The pattern instructions have you hem the flounce by turning under the 5/8” seam allowance, zig zag stitch close the folded edge and trim off the excess seam allowance close to the stitching.  I prefer non raw edge hems, but thought “why not try it” especially since the fabric was high thread count cotton and the flounce hem edge is on the bias (non-fray). For now the  finish looks fine, but the true test will be how it looks after a few washes.

Burda 6456 flounce hem

Burda 6456 flounce hem trimming

Burda provides the pattern for the bias trim strip but it has a 3/8 inch seam allowance. The sleeve opening has a 5/8 inch seam allowance.  The sleeve opening seam allowance must be trimmed down to 3/8” before sewing on the binding strip.  This is in the instructions, but I never read them until after I look at the seam binding width and say “what the…, this isn’t going to be wide enough to cover the trimmed seam neatly.”

My striped flounce top is a bit cropped because of the size of the fabric scraps I used to make it.  Until the weather settles down ( 70 degrees one day, snow the next) I'll wear it with a sweater. Though I couldn't resist pushing for spring dressing by pairing it with a pair of white corduroy pants.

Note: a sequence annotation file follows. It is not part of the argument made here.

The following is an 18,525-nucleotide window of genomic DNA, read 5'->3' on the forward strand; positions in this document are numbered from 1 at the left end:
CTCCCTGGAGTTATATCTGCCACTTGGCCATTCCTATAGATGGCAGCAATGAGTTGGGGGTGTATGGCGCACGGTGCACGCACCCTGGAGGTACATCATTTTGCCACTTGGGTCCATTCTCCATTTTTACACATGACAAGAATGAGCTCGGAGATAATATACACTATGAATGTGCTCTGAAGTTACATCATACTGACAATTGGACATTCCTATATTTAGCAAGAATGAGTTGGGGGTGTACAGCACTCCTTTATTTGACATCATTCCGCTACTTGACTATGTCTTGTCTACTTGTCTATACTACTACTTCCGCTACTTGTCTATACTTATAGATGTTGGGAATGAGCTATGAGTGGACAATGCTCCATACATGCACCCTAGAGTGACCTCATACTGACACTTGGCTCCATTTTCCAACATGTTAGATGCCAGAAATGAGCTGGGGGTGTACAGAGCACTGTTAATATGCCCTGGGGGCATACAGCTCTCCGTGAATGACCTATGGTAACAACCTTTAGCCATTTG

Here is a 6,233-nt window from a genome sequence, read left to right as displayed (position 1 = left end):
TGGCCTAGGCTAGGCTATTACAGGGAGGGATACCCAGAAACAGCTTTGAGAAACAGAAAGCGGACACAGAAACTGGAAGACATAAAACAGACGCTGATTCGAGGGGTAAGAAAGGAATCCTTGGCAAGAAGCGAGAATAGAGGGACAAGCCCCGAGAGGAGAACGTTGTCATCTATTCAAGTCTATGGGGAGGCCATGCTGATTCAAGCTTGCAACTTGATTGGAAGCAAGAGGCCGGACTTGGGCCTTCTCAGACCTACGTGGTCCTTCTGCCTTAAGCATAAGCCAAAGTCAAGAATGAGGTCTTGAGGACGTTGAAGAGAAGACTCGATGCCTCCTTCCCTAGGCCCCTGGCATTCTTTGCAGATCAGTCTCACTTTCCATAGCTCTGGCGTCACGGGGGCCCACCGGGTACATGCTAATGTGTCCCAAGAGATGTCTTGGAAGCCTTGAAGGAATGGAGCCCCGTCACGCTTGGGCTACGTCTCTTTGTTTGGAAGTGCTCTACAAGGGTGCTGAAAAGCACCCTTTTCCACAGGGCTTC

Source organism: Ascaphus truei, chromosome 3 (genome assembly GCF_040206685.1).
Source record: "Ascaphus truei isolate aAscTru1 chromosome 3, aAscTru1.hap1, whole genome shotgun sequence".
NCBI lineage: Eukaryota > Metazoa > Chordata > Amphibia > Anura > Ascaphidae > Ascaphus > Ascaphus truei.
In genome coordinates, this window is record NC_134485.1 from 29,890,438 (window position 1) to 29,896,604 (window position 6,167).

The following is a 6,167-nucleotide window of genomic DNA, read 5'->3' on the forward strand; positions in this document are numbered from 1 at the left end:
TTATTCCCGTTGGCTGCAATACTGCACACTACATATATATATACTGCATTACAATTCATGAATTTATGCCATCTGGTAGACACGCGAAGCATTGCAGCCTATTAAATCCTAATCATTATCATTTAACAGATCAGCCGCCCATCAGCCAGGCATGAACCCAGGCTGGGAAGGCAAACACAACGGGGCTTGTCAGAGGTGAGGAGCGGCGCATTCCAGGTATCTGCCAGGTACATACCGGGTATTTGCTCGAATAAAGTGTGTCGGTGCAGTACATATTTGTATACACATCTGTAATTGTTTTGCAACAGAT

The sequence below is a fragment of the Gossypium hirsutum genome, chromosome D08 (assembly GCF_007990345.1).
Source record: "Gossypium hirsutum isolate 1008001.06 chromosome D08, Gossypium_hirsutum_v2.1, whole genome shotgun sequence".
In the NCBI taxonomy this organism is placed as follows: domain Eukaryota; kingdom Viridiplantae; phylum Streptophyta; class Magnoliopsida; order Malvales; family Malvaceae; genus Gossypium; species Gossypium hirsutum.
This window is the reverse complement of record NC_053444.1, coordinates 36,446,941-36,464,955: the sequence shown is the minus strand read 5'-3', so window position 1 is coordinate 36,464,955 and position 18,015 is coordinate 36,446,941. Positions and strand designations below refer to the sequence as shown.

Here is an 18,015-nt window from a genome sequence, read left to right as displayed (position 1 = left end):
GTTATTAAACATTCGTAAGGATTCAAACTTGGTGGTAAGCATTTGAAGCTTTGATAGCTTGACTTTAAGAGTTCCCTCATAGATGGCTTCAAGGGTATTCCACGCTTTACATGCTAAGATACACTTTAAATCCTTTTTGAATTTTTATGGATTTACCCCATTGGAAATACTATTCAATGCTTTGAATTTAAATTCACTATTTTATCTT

Burda 6456

Burda 6456 View B

Tuesday, March 27, 2018

Quick and Casual

 I am trying to bring my sewing project documentation up to date. Back in Jan, when it was cold and dreary... Oh wait it is still cold and dreary...I felt the desire for some  quick to sew, casual garments to up my weekend fashion "cred". Both sons  and their girlfriends come over for Sunday dinner ( and to use the washer and dryer). The girls always look super cute, shaming me into making more of an effort with my weekend wear.

I took See and Sew B6504 pattern  to the sewing retreat, but had no fabric.  On the giveaway table, I found a length of black and white knit for the top and some purple ribbed knit for contrast sleeves.  It is a quick to sew garment.  The circular seamed  sections seems like unnecessary sewing as they do not add any shaping or pockets like I thought they would. But in the original pattern, Butterick 6291, there is a color blocked version that makes use of this seaming. This top is very oversize . I made it in a size Small after checking that this size still provided plenty of wearing ease when compared to my body measurements.


Garments 2 & 3

Sometime I see the sample garment on a pattern envelope and just fall in love  with the fabric or color combination.  Yep, that how I felt about Butterick 6389.

I found the black and grey abstract print knit at Denver Fabrics. The green knit, used for the vest, was in my stash.  Another quick sew, especially when I left out the invisible zipper in the back of the top, My knit was stretchy enough to get over my head.

Butterick 6389

Only four more projects to blog about. Coming soon.